I somehow missed the Grateful Dead in their heyday, so I was curious about their music. Turns out, it was a strange mixture of country, folk, jug band and rock – emphasis on the country, the soul music of red state America, played at the Minetta Lane by what appear to be a band of Trump voters. You have got to be kiddin’ me. In New York City? Lord have mercy …

Ayad Akhtar’s Junk, at the Vivian Beaumont Theatre, is about the unscrupulous world of Wall Street. Although it’s set in the 1980’s it couldn’t be more timely, as the Republicans and President Tweet are busy throwing out regulations which protected us from financial predators. The Greed Decade is coming back folks, with a vengeance. Those who forget the lessons of history are condemned to repeat them.

The central character is the play, Robert Merkin (clearly based on Michael Milken) has invented a new way to finance corporate takeovers involving so-called “junk bonds” – high risk but high yield devices of mass destruction which saddled companies with so much debt they could no longer continue. The takeover artists then liquidated the company’s assets, everyone loses his job, they take a big tax write-off and then moved on to the next victim. This process in a simplified form was chronicled brilliantly by Jerry Sterner in Other People’s Money which ran 1000 performances at the Minetta Lane Theatre (now running real junk, Red Roses Green Gold), going on to become of the most produced plays in America and abroad for several years.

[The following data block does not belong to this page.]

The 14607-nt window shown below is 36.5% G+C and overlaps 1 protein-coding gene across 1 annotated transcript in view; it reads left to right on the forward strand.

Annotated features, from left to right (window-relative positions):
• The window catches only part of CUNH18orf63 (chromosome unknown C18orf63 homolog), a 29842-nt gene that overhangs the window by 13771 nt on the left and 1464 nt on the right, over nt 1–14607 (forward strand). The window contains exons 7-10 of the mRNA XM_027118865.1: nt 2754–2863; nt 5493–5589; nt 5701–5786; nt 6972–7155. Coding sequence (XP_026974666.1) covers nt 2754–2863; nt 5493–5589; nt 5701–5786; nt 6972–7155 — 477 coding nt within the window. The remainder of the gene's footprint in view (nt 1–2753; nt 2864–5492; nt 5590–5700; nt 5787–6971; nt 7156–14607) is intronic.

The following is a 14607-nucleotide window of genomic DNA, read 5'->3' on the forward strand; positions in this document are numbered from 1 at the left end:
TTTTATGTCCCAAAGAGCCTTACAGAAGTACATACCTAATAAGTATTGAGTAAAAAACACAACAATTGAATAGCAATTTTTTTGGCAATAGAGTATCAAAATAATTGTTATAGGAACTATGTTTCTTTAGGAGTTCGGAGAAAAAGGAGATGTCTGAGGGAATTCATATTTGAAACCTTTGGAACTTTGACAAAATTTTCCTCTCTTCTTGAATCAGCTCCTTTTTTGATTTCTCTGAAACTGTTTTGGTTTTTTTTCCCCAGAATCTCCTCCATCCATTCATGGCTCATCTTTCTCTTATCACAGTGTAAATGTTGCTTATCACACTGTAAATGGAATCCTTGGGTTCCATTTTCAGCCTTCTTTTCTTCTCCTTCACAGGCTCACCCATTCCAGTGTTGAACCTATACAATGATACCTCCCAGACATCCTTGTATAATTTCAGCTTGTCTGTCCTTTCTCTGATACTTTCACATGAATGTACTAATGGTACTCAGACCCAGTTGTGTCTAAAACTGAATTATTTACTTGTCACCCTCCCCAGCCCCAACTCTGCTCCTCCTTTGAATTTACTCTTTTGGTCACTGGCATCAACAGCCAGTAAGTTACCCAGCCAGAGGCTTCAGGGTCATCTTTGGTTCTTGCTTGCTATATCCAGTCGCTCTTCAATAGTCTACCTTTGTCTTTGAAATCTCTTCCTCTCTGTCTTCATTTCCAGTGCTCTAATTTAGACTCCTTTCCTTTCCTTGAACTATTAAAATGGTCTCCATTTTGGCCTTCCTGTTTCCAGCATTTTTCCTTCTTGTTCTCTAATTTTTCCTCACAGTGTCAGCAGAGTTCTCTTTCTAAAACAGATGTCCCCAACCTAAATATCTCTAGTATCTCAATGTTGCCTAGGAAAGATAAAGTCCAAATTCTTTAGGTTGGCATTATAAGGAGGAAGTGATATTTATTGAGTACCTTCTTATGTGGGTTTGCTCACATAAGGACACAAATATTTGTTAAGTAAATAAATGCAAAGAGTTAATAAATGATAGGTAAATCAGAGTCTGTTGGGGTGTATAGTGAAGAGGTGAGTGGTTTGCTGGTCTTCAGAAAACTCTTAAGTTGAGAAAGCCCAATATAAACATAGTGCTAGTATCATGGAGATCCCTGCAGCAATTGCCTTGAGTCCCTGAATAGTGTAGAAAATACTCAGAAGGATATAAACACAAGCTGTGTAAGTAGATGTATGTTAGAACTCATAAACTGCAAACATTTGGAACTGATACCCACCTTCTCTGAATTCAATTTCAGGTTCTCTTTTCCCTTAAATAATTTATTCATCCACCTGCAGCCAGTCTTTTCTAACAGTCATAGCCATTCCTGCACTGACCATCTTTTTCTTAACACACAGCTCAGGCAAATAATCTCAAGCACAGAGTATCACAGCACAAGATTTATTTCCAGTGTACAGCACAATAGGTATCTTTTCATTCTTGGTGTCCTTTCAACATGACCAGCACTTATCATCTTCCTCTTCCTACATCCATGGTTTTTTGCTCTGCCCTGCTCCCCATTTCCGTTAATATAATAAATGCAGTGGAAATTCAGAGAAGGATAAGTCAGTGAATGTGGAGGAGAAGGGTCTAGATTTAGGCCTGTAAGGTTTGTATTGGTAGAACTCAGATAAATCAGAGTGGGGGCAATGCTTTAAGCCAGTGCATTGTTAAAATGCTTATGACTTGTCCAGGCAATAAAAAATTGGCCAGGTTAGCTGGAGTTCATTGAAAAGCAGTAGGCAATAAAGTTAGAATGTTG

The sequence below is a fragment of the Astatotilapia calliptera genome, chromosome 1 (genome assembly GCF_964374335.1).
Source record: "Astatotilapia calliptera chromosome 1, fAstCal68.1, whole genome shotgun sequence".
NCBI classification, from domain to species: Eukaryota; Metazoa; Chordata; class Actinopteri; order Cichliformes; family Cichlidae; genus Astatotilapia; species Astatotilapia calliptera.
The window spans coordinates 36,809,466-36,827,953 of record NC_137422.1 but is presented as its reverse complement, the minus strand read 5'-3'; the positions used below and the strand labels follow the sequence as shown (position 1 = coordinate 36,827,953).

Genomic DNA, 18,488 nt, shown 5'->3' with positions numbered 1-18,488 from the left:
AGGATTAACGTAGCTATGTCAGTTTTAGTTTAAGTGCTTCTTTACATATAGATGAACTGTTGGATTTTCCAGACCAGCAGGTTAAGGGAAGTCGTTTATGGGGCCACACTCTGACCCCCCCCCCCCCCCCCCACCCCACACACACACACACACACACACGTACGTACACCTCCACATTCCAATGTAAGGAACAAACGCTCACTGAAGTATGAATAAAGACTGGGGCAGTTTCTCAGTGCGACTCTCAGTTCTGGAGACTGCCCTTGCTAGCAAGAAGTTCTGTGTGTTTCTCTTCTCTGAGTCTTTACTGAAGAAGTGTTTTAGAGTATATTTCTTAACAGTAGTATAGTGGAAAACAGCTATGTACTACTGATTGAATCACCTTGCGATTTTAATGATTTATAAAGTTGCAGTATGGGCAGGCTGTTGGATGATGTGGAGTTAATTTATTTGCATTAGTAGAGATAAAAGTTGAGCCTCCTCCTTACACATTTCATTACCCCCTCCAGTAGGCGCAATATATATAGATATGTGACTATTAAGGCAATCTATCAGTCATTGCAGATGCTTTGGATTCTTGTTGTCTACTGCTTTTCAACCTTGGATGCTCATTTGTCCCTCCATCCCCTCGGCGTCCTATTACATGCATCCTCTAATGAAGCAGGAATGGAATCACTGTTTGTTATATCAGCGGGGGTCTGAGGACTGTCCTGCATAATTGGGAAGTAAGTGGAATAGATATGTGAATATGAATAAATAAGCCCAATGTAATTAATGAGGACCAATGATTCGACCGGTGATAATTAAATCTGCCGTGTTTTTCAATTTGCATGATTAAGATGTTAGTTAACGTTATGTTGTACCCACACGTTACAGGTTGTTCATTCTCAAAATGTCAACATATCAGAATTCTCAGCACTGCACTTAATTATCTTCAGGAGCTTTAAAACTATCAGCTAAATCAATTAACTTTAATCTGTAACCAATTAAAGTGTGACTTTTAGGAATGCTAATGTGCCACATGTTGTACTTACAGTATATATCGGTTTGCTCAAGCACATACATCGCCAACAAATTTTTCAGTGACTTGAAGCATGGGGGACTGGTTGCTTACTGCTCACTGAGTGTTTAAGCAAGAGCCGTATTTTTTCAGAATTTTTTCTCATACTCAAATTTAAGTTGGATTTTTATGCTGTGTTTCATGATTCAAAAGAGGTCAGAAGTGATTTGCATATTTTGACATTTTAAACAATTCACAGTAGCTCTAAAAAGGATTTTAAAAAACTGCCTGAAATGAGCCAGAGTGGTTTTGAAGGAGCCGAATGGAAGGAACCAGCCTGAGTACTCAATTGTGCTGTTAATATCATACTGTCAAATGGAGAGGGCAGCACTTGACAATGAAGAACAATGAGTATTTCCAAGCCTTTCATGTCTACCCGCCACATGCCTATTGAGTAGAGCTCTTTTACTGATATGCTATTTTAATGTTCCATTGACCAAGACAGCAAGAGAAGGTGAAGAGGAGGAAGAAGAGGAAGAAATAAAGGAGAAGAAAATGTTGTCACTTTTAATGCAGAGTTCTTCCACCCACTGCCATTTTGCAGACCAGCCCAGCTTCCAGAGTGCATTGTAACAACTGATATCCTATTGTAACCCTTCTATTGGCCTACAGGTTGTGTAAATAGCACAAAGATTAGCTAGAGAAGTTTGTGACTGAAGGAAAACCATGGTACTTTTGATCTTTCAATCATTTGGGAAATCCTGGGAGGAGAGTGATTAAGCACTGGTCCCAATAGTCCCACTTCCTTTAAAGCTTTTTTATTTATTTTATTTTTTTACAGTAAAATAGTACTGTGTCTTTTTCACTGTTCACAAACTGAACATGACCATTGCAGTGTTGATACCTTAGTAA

Akhtar’s play is much more complex, but just as trenchant as Other People’s Money. A financier wants to take over Everson Steel, using Merkin’s junk bonds, which, although it has diversified into pharmaceuticals, is vulnerable because its steel operation is not profitable. It’s third generation CEO, Thomas Iverson, Jr., is desperate to fend the guy off, because he knows the guy will liquidate the steel part of Iverson Steel, throwing all the workers, whom he views as family, out of work. He finds a “white knight” in the person of Leo Tresler, a gruff sort who is appalled by what Merkin is doing. Also in the mix are Judy Chen, a reporter who is writing a book about the junk bond craze, for whom the much older Tresler has the hots and a crusading D.A. out to take Merkin down obviously based on Rudolph Giuliani.

The production by Doug Hughes is spectacular, and the cast equally fine, with particular kudos going to Stephen Pasquale as Merkin, played as a true believer who believes he is saving the economy from white show gentiles, such as Tresler.